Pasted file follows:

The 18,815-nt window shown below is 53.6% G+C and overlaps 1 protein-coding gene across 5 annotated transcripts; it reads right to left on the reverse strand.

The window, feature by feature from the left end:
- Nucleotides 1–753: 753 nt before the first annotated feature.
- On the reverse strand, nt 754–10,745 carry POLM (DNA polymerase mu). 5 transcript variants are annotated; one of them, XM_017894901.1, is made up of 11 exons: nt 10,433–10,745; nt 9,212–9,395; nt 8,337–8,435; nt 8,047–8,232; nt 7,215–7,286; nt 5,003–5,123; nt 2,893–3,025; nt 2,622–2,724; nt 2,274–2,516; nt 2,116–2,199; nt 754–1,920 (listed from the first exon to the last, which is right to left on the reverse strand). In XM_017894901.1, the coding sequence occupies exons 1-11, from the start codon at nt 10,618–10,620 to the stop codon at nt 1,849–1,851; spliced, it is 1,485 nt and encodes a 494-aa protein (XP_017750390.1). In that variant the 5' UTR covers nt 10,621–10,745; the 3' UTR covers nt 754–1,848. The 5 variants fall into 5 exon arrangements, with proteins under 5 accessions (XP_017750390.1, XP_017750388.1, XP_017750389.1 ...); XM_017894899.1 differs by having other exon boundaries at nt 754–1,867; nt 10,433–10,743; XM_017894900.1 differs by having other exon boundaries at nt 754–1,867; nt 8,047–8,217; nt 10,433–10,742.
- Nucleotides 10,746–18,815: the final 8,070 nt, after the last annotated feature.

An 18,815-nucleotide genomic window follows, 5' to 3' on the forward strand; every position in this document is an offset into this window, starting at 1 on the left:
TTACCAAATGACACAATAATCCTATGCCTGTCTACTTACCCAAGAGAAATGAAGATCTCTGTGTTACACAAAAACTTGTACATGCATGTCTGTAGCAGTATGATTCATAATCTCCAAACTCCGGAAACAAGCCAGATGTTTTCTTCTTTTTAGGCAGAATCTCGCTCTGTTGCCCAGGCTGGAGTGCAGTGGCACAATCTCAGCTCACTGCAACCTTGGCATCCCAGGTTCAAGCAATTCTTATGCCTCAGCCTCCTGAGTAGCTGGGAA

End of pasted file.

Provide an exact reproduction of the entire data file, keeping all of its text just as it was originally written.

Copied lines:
The 18,815-nt window shown below is 53.6% G+C and overlaps 1 protein-coding gene across 5 annotated transcripts; it reads right to left on the reverse strand.

The window, feature by feature from the left end:
- Nucleotides 1–753: 753 nt before the first annotated feature.
- On the reverse strand, nt 754–10,745 carry POLM (DNA polymerase mu). 5 transcript variants are annotated; one of them, XM_017894901.1, is made up of 11 exons: nt 10,433–10,745; nt 9,212–9,395; nt 8,337–8,435; nt 8,047–8,232; nt 7,215–7,286; nt 5,003–5,123; nt 2,893–3,025; nt 2,622–2,724; nt 2,274–2,516; nt 2,116–2,199; nt 754–1,920 (listed from the first exon to the last, which is right to left on the reverse strand). In XM_017894901.1, the coding sequence occupies exons 1-11, from the start codon at nt 10,618–10,620 to the stop codon at nt 1,849–1,851; spliced, it is 1,485 nt and encodes a 494-aa protein (XP_017750390.1). In that variant the 5' UTR covers nt 10,621–10,745; the 3' UTR covers nt 754–1,848. The 5 variants fall into 5 exon arrangements, with proteins under 5 accessions (XP_017750390.1, XP_017750388.1, XP_017750389.1 ...); XM_017894899.1 differs by having other exon boundaries at nt 754–1,867; nt 10,433–10,743; XM_017894900.1 differs by having other exon boundaries at nt 754–1,867; nt 8,047–8,217; nt 10,433–10,742.
- Nucleotides 10,746–18,815: the final 8,070 nt, after the last annotated feature.

An 18,815-nucleotide genomic window follows, 5' to 3' on the forward strand; every position in this document is an offset into this window, starting at 1 on the left:
TTACCAAATGACACAATAATCCTATGCCTGTCTACTTACCCAAGAGAAATGAAGATCTCTGTGTTACACAAAAACTTGTACATGCATGTCTGTAGCAGTATGATTCATAATCTCCAAACTCCGGAAACAAGCCAGATGTTTTCTTCTTTTTAGGCAGAATCTCGCTCTGTTGCCCAGGCTGGAGTGCAGTGGCACAATCTCAGCTCACTGCAACCTTGGCATCCCAGGTTCAAGCAATTCTTATGCCTCAGCCTCCTGAGTAGCTGGGAA